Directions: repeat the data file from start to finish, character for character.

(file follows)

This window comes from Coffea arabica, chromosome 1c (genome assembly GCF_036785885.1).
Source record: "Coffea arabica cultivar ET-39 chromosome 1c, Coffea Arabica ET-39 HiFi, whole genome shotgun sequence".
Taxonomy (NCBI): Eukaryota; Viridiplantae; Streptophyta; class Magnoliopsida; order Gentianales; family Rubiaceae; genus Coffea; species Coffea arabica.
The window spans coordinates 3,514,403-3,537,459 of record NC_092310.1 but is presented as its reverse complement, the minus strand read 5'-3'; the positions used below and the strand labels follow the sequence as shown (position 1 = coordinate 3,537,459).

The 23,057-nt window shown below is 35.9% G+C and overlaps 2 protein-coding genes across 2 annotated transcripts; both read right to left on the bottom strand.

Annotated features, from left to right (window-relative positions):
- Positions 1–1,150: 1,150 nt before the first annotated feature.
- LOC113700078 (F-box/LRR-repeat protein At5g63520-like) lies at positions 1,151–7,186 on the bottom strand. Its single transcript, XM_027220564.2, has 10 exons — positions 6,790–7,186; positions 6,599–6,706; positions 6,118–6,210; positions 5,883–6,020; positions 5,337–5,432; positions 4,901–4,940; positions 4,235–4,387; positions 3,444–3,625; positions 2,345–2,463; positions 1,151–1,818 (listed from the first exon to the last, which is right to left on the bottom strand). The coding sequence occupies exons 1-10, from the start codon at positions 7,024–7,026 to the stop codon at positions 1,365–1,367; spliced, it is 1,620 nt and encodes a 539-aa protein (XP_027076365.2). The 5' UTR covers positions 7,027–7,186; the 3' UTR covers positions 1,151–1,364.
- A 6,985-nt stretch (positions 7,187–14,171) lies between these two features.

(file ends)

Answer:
This window comes from Coffea arabica, chromosome 1c (genome assembly GCF_036785885.1).
Source record: "Coffea arabica cultivar ET-39 chromosome 1c, Coffea Arabica ET-39 HiFi, whole genome shotgun sequence".
Taxonomy (NCBI): Eukaryota; Viridiplantae; Streptophyta; class Magnoliopsida; order Gentianales; family Rubiaceae; genus Coffea; species Coffea arabica.
The window spans coordinates 3,514,403-3,537,459 of record NC_092310.1 but is presented as its reverse complement, the minus strand read 5'-3'; the positions used below and the strand labels follow the sequence as shown (position 1 = coordinate 3,537,459).

The 23,057-nt window shown below is 35.9% G+C and overlaps 2 protein-coding genes across 2 annotated transcripts; both read right to left on the bottom strand.

Annotated features, from left to right (window-relative positions):
- Positions 1–1,150: 1,150 nt before the first annotated feature.
- LOC113700078 (F-box/LRR-repeat protein At5g63520-like) lies at positions 1,151–7,186 on the bottom strand. Its single transcript, XM_027220564.2, has 10 exons — positions 6,790–7,186; positions 6,599–6,706; positions 6,118–6,210; positions 5,883–6,020; positions 5,337–5,432; positions 4,901–4,940; positions 4,235–4,387; positions 3,444–3,625; positions 2,345–2,463; positions 1,151–1,818 (listed from the first exon to the last, which is right to left on the bottom strand). The coding sequence occupies exons 1-10, from the start codon at positions 7,024–7,026 to the stop codon at positions 1,365–1,367; spliced, it is 1,620 nt and encodes a 539-aa protein (XP_027076365.2). The 5' UTR covers positions 7,027–7,186; the 3' UTR covers positions 1,151–1,364.
- A 6,985-nt stretch (positions 7,187–14,171) lies between these two features.